(Bloomberg) — Chinese artificial intelligence giant SenseTime Group Inc. climbed on its first day of trading in Hong Kong after a rocky initial public offering that was delayed by concerns over fresh U.S. sanctions.
The stock gained as much as 17% in early trading. The SoftBank Group Corp.-backed company raised HK$5.78 billion ($741 million) selling 1.5 billion shares at HK$3.85 apiece, the bottom of its marketed range.
SenseTime, which early on sought at least $2 billion in its IPO, has been one of the most high-profile Chinese tech firms targeted by the U.S. The firm’s debut comes weeks after the U.S. Treasury Department sanctioned it over its alleged involvement in human rights abuses in Xinjiang, a charge it has vigorously denied. The curbs follow a blacklisting by the Commerce Department under the Trump administration.
The company pushed ahead with the listing, securing $512 million from nine cornerstone investors including the state-backed Mixed-Ownership Reform Fund and Shanghai Xuhui Capital Investment Co.
“Due to the dynamic and evolving nature of the relevant U.S. regulations, we have required to exclude U.S. investors” from the global offering including the issuance in Hong Kong, it said in a revised filing to the city’s stock exchange earlier this month.
Founded in 2014 by computer scientists, SenseTime specializes in AI-powered software that analyzes faces and images on an enormous scale and works with policing bodies, retailers and health-care researchers around the world. The firm competes with Alibaba (NYSE:) Group Holding Ltd.-backed Megvii Technology, which is seeking a share sale in Shanghai.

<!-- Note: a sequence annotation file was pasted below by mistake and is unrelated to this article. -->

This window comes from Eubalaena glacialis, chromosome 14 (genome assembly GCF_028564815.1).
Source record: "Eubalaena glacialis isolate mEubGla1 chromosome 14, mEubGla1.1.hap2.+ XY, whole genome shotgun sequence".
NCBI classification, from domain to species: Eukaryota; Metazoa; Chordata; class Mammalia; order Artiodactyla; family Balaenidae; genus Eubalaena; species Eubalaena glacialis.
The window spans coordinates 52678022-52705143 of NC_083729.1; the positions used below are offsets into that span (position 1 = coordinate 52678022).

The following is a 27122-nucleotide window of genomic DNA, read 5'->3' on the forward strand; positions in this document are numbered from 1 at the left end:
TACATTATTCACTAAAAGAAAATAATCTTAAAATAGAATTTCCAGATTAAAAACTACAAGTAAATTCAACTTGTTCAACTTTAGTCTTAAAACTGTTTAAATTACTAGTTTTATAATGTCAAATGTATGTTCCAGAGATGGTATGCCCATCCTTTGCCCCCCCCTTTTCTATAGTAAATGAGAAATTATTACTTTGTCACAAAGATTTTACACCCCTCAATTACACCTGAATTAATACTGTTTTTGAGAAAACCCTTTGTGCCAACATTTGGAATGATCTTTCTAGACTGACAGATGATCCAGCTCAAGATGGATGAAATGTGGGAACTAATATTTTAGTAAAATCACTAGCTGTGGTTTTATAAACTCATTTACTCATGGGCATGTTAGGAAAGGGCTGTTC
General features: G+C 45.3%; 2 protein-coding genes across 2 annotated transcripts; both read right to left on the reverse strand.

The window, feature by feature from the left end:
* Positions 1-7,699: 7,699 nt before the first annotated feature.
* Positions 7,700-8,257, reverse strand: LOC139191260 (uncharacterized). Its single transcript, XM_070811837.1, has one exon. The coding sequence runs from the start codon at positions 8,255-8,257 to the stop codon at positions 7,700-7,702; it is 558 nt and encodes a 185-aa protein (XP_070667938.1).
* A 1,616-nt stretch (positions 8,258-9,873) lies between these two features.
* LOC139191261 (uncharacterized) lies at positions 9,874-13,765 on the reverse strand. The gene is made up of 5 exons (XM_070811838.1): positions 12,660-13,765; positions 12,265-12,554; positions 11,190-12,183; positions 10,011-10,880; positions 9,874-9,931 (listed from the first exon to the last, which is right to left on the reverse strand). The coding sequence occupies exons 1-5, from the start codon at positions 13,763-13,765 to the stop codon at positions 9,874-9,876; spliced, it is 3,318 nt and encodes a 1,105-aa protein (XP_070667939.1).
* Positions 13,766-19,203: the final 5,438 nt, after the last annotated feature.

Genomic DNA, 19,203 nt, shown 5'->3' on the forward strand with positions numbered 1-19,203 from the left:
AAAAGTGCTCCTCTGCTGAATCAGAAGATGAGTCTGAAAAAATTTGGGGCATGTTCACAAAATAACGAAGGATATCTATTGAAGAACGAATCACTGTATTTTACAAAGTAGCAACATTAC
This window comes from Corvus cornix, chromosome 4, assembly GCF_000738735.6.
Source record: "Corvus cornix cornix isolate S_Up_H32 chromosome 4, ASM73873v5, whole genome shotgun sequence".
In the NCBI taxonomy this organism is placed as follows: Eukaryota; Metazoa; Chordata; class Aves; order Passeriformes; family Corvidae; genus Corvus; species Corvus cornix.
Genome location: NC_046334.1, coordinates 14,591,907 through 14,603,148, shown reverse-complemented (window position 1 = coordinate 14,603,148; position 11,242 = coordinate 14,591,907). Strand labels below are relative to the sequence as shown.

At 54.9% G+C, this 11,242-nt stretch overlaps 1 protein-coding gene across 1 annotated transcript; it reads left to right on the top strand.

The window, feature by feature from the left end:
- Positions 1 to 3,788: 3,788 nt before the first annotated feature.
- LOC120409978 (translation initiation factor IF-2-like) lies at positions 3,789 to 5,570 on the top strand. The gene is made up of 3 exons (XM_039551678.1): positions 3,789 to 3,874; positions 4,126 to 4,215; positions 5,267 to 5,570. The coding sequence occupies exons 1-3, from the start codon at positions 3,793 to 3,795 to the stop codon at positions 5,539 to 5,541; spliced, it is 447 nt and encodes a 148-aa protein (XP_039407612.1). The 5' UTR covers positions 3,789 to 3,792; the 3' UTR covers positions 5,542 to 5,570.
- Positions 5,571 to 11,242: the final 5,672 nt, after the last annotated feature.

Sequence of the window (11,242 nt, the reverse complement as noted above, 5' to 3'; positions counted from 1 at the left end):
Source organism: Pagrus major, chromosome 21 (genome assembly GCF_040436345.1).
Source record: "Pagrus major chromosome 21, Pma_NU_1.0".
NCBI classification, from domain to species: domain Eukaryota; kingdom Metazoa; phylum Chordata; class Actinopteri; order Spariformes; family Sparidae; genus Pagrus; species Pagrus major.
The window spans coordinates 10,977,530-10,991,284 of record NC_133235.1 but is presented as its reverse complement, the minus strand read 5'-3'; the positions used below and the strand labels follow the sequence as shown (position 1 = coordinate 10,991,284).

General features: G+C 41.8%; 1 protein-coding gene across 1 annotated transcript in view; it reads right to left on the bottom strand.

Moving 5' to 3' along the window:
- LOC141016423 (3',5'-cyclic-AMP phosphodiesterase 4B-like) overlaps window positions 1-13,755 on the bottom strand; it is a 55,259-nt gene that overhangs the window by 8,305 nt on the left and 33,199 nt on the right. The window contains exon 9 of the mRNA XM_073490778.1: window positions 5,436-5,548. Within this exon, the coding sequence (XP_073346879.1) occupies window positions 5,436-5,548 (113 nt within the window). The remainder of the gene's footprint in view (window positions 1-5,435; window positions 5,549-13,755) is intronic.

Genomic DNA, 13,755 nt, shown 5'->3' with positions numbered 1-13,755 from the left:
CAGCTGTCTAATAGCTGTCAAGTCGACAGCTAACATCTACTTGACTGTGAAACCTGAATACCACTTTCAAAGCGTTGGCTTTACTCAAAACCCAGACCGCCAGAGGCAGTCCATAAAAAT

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Chinese companies that debuted in Hong Kong since July, when Beijing extended the clampdown over several industries, have seen their shares rise an average 1% on the first day of trading, according to data compiled by Bloomberg. Nine firms that have listed this month prior to SenseTime have seen an average drop 2.8% in their stocks.
About 60% of the capital raised from SenseTime’s IPO will be used on research and development, Chief Executive Officer Xu Li said in a Bloomberg Television interview taped before the new sanctions were announced.
The firm has invested heavily in building super computers that can train client-facing AI models, an effort that’s set to pay off as the loss-making company scales up. Revenue in the six months ended June 30 nearly doubled to 1.65 billion yuan ($259 million), while net losses narrowed to 3.7 billion yuan from 5.3 billion yuan in the first half of 2020.
“Cost is key for the commercialization of a technology,” said Xu, adding that the investments offer the company a clear path to achieving profitability.
In the comments made earlier this month, Xu also acknowledged that the Commerce Department’s sanctions had impacted its overseas expansion. Still, the executive sought to downplay the impact, saying that more people embracing the technology will help to bring down barriers.
(Updates with comments from CEO in eighth paragraph)
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